Blame the Fed, blame the election, blame overpriced technology stocks, but with multiple companies set to go public in the coming week, there could be new reasons for volatile trading.
CNBC’s Jim Cramer is warning that investors be cautious about how they approach the market given the number IPOs in the near future. It all comes down to competition for the investment dollar. Investors want to participate in the new issues, but in order to do this; they may be forced to sell current holding to raise the cash.
“When we get a flood of initial public offerings, it’s usually a bad sign for the rest of the market,” Mad Money host Cramer said last week, “because money managers don’t have all this new money coming in, so they’ve got to sell holdings that are like these stocks in order to do some buying.”
Wall Street has seen more than 110 companies go public thus far in 2020, up 5% from this point last year, Cramer pointed out.
“Given that September trends to be a bad month for the market, he said, “I’m urging you to be prepared as these deals start flowing.”
Cramer’s Take on Current and Upcoming IPOs
Snowflake: “This thing’s going to be too red hot, unless you can get a piece of the actual deal, which would be fantastic,” he said. “It might be too expensive otherwise.”
Unity Software: “Not yet profitable.”
JFrong: “This is one of the most lucrative corners of the cloud-based software space.”
Sumo Logic: “I’m not familiar with this one, but what matters here is that you’ve got four cloud deals coming next week, and that causes some portfolio managers to sell current cloud holdings [because] they have to make room for the new ones.”
Amwell: “Given that Teledoc’s merging with Livongo, the digital health coach, Amwell could slot right into the market as the only publicly traded pure play on telemedicine. That said, it’s still far from profitable.”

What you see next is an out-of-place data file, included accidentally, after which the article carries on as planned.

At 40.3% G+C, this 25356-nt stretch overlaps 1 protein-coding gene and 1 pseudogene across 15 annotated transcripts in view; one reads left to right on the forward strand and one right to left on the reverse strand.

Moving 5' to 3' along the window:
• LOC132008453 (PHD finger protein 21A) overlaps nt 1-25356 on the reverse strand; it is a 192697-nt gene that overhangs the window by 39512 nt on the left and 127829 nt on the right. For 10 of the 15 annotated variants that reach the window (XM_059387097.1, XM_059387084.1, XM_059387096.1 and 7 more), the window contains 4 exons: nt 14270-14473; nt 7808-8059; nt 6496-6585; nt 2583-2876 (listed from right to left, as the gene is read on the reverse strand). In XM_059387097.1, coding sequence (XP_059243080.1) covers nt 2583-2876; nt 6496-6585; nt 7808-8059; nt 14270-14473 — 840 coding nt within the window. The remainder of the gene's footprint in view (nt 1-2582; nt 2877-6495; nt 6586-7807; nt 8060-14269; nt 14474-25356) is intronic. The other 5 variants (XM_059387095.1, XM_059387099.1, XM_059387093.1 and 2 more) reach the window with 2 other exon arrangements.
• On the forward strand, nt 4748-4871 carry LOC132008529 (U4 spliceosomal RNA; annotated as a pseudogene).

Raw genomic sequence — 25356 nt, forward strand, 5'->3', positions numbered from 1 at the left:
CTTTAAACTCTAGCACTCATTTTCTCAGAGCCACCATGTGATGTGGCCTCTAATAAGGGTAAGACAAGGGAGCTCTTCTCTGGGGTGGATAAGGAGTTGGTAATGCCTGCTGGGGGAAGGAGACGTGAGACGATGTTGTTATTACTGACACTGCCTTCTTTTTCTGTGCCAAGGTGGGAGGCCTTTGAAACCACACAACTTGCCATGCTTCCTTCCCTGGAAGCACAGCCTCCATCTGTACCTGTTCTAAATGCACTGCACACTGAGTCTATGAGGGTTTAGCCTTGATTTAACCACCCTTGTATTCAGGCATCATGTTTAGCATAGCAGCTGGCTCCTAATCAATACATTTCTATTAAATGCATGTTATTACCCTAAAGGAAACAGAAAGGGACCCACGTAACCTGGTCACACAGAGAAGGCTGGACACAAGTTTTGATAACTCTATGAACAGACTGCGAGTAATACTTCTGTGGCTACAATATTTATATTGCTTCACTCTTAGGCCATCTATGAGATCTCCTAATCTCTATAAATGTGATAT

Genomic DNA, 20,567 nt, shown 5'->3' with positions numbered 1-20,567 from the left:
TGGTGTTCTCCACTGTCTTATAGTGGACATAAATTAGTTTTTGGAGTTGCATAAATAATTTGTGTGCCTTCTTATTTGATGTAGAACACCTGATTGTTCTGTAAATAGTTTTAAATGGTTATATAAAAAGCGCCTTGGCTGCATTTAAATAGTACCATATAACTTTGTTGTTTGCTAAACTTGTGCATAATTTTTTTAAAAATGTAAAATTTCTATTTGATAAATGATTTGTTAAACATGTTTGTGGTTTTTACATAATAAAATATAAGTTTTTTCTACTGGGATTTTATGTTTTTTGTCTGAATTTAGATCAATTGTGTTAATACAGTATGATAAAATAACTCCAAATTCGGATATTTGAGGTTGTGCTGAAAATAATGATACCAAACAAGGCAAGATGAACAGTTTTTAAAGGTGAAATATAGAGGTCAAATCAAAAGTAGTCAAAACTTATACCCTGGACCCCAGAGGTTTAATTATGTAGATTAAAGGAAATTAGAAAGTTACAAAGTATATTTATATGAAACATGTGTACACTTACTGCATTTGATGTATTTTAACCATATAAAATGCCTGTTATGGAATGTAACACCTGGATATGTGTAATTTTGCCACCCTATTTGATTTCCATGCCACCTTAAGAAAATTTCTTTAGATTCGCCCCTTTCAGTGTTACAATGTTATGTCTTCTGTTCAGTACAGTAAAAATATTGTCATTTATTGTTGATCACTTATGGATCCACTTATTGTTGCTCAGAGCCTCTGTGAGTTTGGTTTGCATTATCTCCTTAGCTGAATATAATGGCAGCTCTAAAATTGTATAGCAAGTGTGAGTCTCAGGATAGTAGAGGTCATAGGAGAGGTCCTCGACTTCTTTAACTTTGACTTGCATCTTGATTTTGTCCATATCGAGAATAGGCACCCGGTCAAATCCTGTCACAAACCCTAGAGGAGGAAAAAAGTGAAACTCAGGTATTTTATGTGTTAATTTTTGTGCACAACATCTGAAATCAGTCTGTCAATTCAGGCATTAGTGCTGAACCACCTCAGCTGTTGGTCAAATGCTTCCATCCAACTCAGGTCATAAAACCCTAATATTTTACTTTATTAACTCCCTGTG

GoodRx: “At a time when people are paying close attention to their health and their bank accounts, GoodRx seems like a winner. Again, though, it all depends on price – you don’t want to buy something that comes in too hot.”
Palantir (direct listing): “Palantir’s a rapidly growing business, so it just might work, although recent reports suggest that the early interest hasn’t been as strong as the company or anybody else expected, for that matter.”
Asana (direct listing): “Asana’s got a terrific growth rate – 82% in its most recent fiscal year, very few have that – but it’s also a consistent money loser. I think it’ll be a good test case for what this market values.”
Shares of Snowflake closed down 10.39% Thursday, a day after the cloud company’s blockbuster market debut.
It’s a sharp drop from Wednesday’s close, when shares were up more than 111%, giving Snowflake a $70.4 billion market capitalization. The company’s market cap dropped to $63.1 billion at Thursday’s market close.
Snowflake raised more than $3 billion based on its opening price, the most ever for a software company. The stock trades under the symbol SNOW.
Unity Software Prices IPO Above Range at $52
Video game software developer Unity priced its IPO above the expected range on Thursday in an offering that initially values the company at $13.7 billion, CNBC has confirmed.
Unity sold shares at $52 apiece, after lifting the range on Wednesday to between $44 and $48. Reuters was first to report on pricing.
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This article was originally posted on FX Empire